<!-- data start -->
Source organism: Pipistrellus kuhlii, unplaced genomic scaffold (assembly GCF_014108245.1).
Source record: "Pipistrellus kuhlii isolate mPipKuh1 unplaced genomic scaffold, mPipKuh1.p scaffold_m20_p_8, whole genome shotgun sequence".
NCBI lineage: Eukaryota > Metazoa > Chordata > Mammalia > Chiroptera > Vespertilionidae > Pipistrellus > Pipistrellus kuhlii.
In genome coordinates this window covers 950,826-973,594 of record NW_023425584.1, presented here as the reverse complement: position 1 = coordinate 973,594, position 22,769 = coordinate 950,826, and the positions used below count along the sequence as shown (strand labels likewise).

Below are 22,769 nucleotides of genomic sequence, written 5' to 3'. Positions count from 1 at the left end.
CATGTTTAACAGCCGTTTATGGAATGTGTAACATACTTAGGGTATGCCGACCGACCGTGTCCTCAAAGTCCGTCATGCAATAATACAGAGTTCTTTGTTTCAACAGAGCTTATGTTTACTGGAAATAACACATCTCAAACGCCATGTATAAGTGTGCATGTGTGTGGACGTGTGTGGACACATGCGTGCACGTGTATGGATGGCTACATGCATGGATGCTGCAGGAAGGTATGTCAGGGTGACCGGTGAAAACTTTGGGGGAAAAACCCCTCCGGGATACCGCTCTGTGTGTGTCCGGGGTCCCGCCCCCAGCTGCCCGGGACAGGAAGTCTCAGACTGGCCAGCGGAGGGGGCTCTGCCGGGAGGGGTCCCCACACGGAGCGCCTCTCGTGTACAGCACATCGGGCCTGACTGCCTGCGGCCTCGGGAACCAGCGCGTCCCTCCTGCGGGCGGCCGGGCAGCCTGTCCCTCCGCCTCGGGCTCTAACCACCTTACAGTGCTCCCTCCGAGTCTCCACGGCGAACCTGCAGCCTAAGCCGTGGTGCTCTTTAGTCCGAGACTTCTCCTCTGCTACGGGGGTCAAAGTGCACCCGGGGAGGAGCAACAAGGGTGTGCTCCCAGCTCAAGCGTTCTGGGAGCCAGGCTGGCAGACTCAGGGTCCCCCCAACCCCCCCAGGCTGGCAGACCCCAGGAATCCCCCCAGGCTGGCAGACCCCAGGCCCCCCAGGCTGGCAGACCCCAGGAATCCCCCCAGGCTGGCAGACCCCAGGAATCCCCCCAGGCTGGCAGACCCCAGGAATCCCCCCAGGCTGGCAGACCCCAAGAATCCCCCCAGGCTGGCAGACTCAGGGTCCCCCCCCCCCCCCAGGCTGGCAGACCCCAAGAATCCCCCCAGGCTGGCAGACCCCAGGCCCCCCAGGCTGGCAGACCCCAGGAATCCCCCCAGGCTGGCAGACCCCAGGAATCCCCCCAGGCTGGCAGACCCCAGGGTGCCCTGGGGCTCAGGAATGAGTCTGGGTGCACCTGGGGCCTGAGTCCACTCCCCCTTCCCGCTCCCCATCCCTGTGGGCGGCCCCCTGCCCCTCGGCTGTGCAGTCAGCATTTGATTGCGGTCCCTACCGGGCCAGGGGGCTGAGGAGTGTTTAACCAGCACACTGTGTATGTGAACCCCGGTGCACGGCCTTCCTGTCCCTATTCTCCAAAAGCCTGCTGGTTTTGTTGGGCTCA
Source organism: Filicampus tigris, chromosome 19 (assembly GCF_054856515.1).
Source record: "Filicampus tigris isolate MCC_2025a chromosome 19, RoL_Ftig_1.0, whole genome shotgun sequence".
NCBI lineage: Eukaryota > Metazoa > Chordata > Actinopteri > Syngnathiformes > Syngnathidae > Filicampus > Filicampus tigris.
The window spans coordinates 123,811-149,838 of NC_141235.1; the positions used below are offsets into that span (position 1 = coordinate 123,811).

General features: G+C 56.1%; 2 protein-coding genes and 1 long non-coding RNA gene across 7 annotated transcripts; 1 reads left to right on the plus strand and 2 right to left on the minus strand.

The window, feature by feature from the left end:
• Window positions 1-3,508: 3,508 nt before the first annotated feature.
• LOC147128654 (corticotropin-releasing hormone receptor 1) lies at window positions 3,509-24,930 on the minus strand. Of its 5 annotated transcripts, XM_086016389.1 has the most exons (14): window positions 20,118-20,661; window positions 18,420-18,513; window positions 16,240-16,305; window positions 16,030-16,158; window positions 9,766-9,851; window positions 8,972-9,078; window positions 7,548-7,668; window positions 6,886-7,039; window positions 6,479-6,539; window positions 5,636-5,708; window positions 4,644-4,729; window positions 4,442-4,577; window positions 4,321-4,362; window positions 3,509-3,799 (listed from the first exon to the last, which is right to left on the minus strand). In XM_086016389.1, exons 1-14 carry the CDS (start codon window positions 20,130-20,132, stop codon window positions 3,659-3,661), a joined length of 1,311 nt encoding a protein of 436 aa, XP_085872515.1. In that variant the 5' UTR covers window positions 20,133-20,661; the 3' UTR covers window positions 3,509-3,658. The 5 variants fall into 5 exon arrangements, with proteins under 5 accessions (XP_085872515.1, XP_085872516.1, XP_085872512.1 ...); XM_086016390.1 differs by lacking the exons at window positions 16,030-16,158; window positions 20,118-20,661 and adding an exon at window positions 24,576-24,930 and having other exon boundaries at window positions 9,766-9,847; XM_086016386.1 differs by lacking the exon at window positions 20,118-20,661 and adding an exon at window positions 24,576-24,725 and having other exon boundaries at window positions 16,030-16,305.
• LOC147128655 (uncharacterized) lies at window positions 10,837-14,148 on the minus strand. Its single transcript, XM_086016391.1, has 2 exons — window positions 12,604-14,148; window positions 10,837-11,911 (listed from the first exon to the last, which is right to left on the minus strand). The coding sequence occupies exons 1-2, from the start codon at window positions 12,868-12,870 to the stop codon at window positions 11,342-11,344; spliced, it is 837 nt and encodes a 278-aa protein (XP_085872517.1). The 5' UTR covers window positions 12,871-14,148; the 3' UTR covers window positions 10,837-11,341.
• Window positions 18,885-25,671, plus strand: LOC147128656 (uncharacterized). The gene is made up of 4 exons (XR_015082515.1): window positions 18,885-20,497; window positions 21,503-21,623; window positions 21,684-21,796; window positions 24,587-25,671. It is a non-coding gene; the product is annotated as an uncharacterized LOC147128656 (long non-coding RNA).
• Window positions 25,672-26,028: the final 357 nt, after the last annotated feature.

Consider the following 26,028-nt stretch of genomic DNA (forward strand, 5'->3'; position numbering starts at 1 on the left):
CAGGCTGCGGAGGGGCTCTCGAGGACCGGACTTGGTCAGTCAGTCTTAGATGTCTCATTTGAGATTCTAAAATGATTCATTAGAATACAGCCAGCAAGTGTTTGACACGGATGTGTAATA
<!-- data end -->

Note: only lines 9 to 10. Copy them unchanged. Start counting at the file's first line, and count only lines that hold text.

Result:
NCBI lineage: Eukaryota > Metazoa > Chordata > Actinopteri > Syngnathiformes > Syngnathidae > Filicampus > Filicampus tigris.
The window spans coordinates 123,811-149,838 of NC_141235.1; the positions used below are offsets into that span (position 1 = coordinate 123,811).